P1: OSO/OVY P2: OSO/OVY QC: OSO/OVY T1: OSOGTBQ0101-16 GTBQ0101-Wang-v16 May 24, 2006 9:33
Chapter 16. Design of Two-Way Floor Systems
Historically, ﬂat slabs predate both two-way slabs on beams and ﬂat plates. Flat slabﬂoors were originally patented by O. W. Norcross [16.2] in the United States on April29, 1902. Several systems of placing reinforcement have been developed and patentedsince then—the four-way system, the two-way system, the three-way system, and thecircumferential system. C. A. P. Turner [16.2] was one of the early advocates of a ﬂatslab system known as the “mushroom” system. About 1908, the ﬂat slab began beingrecognized as an acceptable ﬂoor system, but for many years designers were confronted with difﬁculties of patent infringements.Actually the terms
[Fig. 16.1.2(a)], and
[Fig.16.1.2(b)]arearbitrary,becausethereisinfacttwo-wayactioninallthreetypesand a ﬂat (usually nearly square) ceiling area usually exists within the panel in all threetypes. Following tradition, the implication is that there are beams between columns intwo-way slabs; but no such beams, except perhaps edge beams along the exterior sides of the entire ﬂoor area, are used in ﬂat slabs or ﬂat plates. From the viewpoint of structuralanalysis, however, the distinction as to whether or not there are beams between columnsis not pertinent, because if beams of any relative size could be designed to interact withthe slab, use of beams of zero size would be only the limit condition.If methods of structural analysis and design are developed for two-way slabs withbeams, many of these general provisions should apply equally well to ﬂat slabs or ﬂatplates. Until 1971 the design of two-way slabs supported on beams was, historically,treated separately from the ﬂat slabs or ﬂat plates without beams. Various empiricalprocedures have been proposed and used [16.6–16.8]. Chapter 13 of the present ACICode takes an integrated view and refers to two-way slab
with or without beams.In addition to solid slabs, hollow slabs with interior voids to reduce dead weight, slabs(such as wafﬂe slabs) with recesses made by permanent or removable ﬁllers between joists in two directions, and slabs with paneled ceilings near the central portion of thepanel are also included in this category (ACI-13.1.3).Thus the term two-way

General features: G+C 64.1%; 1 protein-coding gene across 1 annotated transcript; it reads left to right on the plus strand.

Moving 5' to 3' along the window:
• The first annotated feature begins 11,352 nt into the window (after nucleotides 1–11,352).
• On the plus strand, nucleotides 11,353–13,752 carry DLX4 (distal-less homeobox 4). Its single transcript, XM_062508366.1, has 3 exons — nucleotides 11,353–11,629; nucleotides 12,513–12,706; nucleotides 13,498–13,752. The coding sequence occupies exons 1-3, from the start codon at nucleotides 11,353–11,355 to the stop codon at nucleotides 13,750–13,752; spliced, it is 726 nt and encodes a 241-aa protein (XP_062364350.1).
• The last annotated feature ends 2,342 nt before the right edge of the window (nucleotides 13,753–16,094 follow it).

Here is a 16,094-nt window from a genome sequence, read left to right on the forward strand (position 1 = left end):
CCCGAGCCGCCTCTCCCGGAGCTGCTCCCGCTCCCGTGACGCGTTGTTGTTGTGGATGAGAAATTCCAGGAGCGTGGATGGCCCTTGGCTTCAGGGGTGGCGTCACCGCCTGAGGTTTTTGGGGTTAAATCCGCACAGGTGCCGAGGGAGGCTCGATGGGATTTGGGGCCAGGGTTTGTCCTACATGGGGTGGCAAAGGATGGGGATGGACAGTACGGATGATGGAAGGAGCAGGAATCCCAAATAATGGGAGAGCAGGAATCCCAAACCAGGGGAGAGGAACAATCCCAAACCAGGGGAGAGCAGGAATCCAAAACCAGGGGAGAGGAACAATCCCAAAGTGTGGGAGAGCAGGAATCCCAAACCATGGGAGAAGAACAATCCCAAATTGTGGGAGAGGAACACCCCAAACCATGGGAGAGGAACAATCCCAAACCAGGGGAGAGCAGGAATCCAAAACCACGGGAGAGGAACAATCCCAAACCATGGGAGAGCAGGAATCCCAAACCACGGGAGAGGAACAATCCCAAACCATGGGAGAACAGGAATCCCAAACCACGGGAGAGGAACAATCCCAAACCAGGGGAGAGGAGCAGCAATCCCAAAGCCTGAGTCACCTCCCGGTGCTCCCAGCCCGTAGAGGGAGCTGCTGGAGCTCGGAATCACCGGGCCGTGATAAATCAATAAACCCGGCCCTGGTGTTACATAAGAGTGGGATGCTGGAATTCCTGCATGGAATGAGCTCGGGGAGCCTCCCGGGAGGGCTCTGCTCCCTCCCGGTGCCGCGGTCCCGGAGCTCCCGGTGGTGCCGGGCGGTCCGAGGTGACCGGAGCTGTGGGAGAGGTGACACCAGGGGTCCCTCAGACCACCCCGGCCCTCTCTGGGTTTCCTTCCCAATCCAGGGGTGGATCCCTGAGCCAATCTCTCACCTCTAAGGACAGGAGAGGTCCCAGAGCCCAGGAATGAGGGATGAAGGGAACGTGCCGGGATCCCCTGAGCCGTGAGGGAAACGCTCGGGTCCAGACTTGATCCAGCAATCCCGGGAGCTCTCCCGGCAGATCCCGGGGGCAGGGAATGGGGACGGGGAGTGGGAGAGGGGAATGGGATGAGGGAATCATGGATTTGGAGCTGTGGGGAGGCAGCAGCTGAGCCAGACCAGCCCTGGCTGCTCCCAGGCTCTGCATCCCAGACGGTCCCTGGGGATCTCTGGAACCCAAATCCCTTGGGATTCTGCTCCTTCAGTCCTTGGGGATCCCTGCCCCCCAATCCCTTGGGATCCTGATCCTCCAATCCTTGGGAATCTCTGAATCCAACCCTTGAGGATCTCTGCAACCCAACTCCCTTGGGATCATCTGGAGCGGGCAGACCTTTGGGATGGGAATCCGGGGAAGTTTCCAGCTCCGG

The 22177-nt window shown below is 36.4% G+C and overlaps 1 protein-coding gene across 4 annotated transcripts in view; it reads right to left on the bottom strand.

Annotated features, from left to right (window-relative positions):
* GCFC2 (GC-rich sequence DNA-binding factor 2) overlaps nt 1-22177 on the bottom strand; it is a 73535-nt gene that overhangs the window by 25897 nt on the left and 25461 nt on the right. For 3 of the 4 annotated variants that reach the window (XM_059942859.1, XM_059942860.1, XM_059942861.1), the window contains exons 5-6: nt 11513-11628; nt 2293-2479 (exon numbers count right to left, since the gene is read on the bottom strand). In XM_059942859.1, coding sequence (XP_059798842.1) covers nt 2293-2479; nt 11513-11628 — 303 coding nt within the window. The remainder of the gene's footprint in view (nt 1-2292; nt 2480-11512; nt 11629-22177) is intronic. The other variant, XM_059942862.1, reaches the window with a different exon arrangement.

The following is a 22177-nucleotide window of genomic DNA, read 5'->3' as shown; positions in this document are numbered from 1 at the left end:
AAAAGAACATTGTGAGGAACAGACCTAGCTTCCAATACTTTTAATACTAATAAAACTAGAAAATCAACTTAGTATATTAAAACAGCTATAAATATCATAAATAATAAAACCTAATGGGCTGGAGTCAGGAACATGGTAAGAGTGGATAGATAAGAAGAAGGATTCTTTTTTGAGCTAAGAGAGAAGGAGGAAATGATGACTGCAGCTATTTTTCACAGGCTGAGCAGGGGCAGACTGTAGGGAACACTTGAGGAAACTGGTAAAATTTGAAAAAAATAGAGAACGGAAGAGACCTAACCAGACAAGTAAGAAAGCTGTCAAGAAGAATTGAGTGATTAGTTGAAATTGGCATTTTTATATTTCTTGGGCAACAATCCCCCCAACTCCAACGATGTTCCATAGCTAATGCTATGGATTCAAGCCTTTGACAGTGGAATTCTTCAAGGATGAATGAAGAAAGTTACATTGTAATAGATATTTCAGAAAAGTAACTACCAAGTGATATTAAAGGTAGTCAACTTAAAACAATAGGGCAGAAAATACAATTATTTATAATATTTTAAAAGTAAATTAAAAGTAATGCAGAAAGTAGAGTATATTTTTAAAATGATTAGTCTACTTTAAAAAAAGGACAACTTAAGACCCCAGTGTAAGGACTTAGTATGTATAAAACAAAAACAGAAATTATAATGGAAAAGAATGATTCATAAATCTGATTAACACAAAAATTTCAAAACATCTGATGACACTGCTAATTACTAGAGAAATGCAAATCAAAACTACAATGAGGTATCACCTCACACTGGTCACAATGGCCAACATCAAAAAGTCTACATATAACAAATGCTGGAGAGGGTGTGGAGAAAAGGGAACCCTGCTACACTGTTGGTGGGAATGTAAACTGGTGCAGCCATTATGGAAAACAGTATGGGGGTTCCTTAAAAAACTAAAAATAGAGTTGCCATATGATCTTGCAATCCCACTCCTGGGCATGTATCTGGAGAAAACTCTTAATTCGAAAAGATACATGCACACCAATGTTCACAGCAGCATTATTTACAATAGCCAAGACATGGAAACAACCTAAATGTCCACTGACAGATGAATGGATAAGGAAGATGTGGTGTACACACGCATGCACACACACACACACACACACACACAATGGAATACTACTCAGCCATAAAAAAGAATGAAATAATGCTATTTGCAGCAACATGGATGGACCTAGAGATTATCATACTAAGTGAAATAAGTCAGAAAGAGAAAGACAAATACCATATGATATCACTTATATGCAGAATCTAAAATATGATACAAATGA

systems (rather than the term two-way
systems asin the ACI Code) is used in this book to include all three systems: the two-way slab withbeams, the ﬂat slab, and the ﬂat plate.
16.2 GENERAL DESIGN CONCEPT OF ACI CODE
Thebasicapproachtothedesignoftwo-wayﬂoorsystemsinvolvesimaginingthatverticalcuts are made through the entire building along lines midway between the columns.The cutting creates a series of frames whose width lies between the centerlines of thetwo adjacent panels as shown in Fig. 16.2.1. The resulting series of rigid frames, takenseparatelyinthelongitudinalandtransversedirectionsofthebuilding,maybetreatedforgravity loading ﬂoor by ﬂoor, as would generally be acceptable for a rigid frame structureconsisting of beams and columns, in accordance with ACI-8.9.1. A typical rigid frame would consist of (1) the columns above and below the ﬂoor, and (2) the ﬂoor system, with or without beams, bounded laterally between the centerlines of the two panels (onepanel for an exterior line of columns) adjacent to the line of columns.Thus the design of a two-way ﬂoor system (including two-way slab, ﬂat slab, and ﬂatplate) is reduced to that of a rigid frame; hence the name “equivalent frame method.”As in the case of design of actual rigid frames consisting of beams and columns,approximate methods of analysis may be suitable for many usual ﬂoor systems, spans,and story heights. As treated in Chapter 7, the analysis for actual frames could be(a) approximate using the moment and shear coefﬁcients of ACI-8.3, or (b) more ac-curate using structural analysis after assuming the relative stiffnesses of the members.